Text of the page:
Turn Facebook Posts Into Blog Posts

A blog that promotes your brand is one of the best inbound marketing assets you can have. If you've been around the block a bit, then you have knowledge in your niche that is highly valued. It's up to you to use this to your advantage.

Facebook vs. Business Blogging

Unfortunately, many small businesses fail to take advantage of blogging. They may get their web developer to integrate one into their website but that's where it ends.

Yet many of these same people can spend hours on Facebook each day (between clients or appointments) offering advice, opinions or other information pertinent to their niche. And when I see these blog-length Facebook posts full of valuable insights, I think: What a waste!

Why so? For starters, your Facebook audience is confined to your own social network. It’s a bit like preaching to the choir (ie: “there's Wayne going on about whatever again”). That's okay, but keep in mind that Facebook is also the ultimate distraction beast and your friends may just as easily skip on by. Ask yourself this: Is the amount of time you spend on Facebook worth it in terms of your business goals? Or does it fulfill some other needs?

Don't get me wrong here. Facebook posts and fan pages certainly have their place in the marketing tool box, but one of the cool things about blogging is that it has greater potential reach through type-in search. This means new folks will find youwhich is the whole point of having an online presence. True, google searchers can skip off your blog post just as quickly as any attention squeazed Facebooker, but blogs are generally more attention holding and they encourage lengthier postings. Blogs also drive website traffic and page rank.

If acquiring new business leads is not why you’re on Facebook, then that's fine. But if you joined Facebook, at least in part, to fill one piece of your overall marketing strategybut you’re spending many hours there with little ROIconsider time shifting some of those hours over to blogging. Take some of those long-winded Facebook musings and turn them into blog posts! Link to them from Facebook and create another traffic funnel.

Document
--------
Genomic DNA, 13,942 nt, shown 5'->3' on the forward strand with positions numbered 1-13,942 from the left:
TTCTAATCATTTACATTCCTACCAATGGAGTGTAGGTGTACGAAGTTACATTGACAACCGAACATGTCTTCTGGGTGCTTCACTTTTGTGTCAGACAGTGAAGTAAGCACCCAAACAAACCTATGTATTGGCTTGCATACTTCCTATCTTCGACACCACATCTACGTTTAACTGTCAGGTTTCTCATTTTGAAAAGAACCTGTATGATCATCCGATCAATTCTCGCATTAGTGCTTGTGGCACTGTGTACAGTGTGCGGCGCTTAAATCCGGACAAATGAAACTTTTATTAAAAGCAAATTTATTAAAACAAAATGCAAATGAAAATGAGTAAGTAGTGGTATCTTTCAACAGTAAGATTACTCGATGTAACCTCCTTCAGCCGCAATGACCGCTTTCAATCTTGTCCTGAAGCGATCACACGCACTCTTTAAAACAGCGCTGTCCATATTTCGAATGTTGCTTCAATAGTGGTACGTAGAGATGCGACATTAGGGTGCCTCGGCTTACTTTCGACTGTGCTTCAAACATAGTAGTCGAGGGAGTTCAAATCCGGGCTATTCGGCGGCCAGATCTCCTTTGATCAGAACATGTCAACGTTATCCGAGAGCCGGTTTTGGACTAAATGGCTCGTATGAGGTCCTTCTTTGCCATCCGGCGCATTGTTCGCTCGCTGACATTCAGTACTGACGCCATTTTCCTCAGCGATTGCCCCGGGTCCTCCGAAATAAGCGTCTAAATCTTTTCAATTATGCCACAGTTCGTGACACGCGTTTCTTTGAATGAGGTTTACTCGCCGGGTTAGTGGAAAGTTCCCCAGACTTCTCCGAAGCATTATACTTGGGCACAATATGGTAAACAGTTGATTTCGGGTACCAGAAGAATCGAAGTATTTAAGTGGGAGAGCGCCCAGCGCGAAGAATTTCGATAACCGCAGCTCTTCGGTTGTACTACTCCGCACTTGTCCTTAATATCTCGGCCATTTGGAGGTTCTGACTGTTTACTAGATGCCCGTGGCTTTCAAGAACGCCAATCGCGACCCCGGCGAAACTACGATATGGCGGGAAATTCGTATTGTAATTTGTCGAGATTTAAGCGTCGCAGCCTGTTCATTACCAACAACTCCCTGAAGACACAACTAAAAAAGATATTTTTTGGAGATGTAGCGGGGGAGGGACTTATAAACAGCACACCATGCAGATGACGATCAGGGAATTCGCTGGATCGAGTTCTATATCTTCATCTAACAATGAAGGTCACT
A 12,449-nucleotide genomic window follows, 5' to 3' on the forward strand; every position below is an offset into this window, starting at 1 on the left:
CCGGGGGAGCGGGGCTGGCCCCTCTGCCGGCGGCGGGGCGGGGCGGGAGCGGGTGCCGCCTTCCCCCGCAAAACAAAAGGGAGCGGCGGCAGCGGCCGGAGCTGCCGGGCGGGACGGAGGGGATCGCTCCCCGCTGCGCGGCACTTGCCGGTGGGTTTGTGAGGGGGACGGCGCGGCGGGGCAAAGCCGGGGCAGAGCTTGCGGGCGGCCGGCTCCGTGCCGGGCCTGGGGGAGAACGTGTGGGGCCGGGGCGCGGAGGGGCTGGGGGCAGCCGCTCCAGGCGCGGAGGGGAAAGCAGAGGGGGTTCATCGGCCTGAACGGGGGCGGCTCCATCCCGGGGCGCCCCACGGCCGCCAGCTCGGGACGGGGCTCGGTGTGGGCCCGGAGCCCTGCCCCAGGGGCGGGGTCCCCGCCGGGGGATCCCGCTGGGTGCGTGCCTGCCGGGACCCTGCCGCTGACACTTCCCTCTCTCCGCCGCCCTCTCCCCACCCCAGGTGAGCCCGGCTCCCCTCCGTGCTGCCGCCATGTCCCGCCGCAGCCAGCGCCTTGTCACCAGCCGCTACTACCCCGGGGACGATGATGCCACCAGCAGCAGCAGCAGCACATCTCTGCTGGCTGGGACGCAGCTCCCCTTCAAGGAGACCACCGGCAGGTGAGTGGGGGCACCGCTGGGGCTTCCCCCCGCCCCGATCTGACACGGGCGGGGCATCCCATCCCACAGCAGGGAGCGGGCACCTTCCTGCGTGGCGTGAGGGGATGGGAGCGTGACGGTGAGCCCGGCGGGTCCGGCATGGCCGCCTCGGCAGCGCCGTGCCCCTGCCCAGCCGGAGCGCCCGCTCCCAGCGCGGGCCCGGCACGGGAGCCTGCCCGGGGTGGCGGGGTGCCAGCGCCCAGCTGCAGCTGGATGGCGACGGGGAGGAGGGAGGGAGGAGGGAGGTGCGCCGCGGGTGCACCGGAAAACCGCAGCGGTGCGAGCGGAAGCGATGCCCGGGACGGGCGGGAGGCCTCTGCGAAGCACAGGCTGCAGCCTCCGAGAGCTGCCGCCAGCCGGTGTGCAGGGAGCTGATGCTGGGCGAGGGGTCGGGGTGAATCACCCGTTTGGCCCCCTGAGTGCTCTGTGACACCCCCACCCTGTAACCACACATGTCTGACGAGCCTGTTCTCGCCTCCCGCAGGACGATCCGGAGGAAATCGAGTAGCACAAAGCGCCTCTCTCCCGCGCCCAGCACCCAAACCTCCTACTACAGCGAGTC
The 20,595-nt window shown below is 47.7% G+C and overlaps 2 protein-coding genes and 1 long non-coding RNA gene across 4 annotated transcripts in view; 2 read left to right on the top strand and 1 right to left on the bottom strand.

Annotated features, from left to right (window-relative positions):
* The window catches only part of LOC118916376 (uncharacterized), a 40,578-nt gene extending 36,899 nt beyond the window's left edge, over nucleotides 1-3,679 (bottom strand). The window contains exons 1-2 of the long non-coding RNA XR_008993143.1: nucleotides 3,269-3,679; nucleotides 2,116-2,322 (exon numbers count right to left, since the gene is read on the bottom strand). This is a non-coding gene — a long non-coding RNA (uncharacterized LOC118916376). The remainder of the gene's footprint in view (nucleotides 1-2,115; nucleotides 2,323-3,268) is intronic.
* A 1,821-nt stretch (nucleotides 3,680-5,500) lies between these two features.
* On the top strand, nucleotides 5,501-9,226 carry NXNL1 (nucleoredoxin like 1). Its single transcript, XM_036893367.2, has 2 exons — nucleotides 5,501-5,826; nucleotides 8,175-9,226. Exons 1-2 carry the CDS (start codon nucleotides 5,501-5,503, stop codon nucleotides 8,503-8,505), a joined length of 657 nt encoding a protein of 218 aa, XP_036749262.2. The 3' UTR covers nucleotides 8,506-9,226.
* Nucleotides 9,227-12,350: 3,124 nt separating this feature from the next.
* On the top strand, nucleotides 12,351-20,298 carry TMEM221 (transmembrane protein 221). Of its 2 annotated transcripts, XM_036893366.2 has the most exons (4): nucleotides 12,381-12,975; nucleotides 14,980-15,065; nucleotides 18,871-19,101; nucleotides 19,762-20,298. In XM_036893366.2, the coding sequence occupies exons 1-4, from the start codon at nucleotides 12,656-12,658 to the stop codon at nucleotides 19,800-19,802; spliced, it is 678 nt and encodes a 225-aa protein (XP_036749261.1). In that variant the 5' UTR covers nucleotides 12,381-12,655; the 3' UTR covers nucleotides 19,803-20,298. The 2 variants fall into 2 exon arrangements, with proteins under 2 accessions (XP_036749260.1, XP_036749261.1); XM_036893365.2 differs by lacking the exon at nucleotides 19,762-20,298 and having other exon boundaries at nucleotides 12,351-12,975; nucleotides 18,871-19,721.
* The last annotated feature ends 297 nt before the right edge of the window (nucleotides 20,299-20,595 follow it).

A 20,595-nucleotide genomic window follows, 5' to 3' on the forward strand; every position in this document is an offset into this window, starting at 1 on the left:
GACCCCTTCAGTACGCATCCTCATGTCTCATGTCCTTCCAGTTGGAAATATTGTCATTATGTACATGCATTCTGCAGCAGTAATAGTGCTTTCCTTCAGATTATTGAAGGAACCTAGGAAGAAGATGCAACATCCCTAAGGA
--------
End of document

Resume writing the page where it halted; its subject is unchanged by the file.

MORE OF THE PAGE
You have a perspective in your field that is valuable. If you find yourself showcasing your knowledge to your Facebook friends over and over, it may be time to reach further a field. You can monetize that knowledge by blogging about it.

And if you don't have the time, consider hiring a blogger ;-).

The top 10 reasons business blogging is better than Facebook:

Facebook vs Blog 10 Reasons Business Blogging is Better than Facebook [Infographic]


The Home page versus the About page

Website owners often muddle up their content messaging on key web pages. At EditMe Communications, we've noticed that even in the face of commonsense arguments against content decisions, some business owners cling to web copy that makes no logical sense simply because they wrote it themselves. Perhaps it's just human nature to have difficulty letting go due to emotional attachment.

But when irrelevant content is written for web pages that should serve a distinct marketing purpose, uncertainty arises in the mind of the web visitor.

Take the Home page versus the About page. Ideally, the Home page should be a gateway to the rest of the website. It is often the first page encountered through search or type-in traffic. It is also the place web visitors first land when they already know you or have heard of you. Creating a positive image is number one. It should welcome the visitor, outline key services, and highlight any specialties and unique selling points that separate this business from the competition. It should be short on text, heavy on visuals and have intuitive navigation that addresses the user's needs. The Home page can also give general geographic location (if you are after local traffic).

On the other hand, the About page is where you should provide more details about your organization. It should give a brief company history, and list any charities your company supports. You may choose to outline the skills of the people involved or you can provide a separate page with personnel bios.

The Home page may summarize some of the About page but the overlap should be minimal.

Unfortunately, many businesses jumble or cross-pollinate content on these two crucial pages. I often see Home pages that leave me perplexed as to what the person/company/organization actually offers, why they are unique and what action I should take next. They may tell me a thing or two but they fail on other key points. They may have images but little or no text, no logo, or only the logo. These Home pages leave me with an impression only—and not a good one.

If I'm patient I may click over to the About page where I may find information that should have been on the Home page. Or not. Chances are, I'll just give up and click away.

Don't leave users and potential customers trying to decipher what the heck your web space is all about, especially when marketers, content writers and web designers are here to help.

Obtaining impartial and expert advice is an excellent way to start anew.